This writing may be a bit premature for the Thanksgiving season, but several things have happened within the last seven to ten days and the above statement “gratitude costs you nothing” is a phrase that kept coming up in my mind over and over again. I wish I could take credit for that phrase but it is not my own, however, this phrase reminds me of a writer in the Bible that wrote:
“Be thankful, IN ALL THINGS” (emphasis mine); and
“I have learned how to abased (be lacking) and I how to abound (be increasing), and in ALL things I have learned how to be content in whatever state I am in.” (emphasis mine)
Discussions around reinstating the Depression-era law are headline-grabbing, but Glass-Steagall has no merit in our current financial environment.
Focus on the AB InBev and SABMiller merger
Having received the sanction of antitrust regulators in Europe, the U.S., China and South Africa, the planned merger of brewing giants AB InBev and SABMiller was scrutinised this week by the High Court in London on a topic very familiar to those acquainted with English law restructurings: class composition. The outcome of the hearing, that not all members of SABMiller should be considered to be in the same class for scheme voting purposes, raises some interesting questions around class composition because of the unusual circumstances of the proposed merger.
The merger, valued at a British record of £79 billion, is set to be carried out by an English law scheme of arrangement. Similar to their use in the restructuring market, schemes are frequently used in mergers because of their ability to force dissenting members to sell their shares whether or not they vote in favour of a scheme, thereby offering certainty of acquisition of 100% of the target for the bidder.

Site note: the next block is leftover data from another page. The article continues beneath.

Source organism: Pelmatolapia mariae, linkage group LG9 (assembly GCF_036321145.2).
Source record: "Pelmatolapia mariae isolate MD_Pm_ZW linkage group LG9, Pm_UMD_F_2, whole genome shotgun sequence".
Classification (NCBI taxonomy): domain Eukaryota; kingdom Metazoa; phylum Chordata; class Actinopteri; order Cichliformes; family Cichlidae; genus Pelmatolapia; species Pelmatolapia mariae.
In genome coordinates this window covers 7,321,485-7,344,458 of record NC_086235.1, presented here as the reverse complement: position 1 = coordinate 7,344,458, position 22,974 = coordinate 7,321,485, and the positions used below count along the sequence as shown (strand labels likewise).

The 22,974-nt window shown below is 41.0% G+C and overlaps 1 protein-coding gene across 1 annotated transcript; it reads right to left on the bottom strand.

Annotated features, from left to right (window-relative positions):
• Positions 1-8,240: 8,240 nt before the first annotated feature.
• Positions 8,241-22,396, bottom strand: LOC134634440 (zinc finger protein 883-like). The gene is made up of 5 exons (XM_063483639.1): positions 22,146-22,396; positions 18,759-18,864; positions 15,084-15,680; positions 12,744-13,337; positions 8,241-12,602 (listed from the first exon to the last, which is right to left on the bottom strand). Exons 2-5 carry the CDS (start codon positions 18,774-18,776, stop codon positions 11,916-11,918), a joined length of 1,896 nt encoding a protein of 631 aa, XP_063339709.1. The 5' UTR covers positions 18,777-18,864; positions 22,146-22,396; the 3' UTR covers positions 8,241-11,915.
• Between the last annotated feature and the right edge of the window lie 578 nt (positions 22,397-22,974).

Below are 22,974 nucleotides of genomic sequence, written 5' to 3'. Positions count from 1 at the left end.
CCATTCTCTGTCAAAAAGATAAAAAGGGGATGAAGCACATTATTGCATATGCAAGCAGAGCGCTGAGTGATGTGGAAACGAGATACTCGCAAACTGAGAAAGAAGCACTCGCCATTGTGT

Read More from: Orrick, Herrington & Sutcliffe LLP
Do I have to explain to the judge why I’m in bankruptcy?
What if the judge makes a plan I can’t pay?
When you’re considering bankruptcy, you start to think about your upcoming encounter with a federal bankruptcy judge.
Black robes. Sober face. Gobs of power over your finances.
It can be unnerving.
Relax. Chances are, you’ll never even meet a bankruptcy judge in the flesh.
You’ll collect the judge’s signature on the important orders in your case, but you’ll never come face to face.
Think of the bankruptcy judge as an umpire. He enforces the rules of the game and decides disputes. Safe? Out?
Read More from: Northern California Bankruptcy Lawyer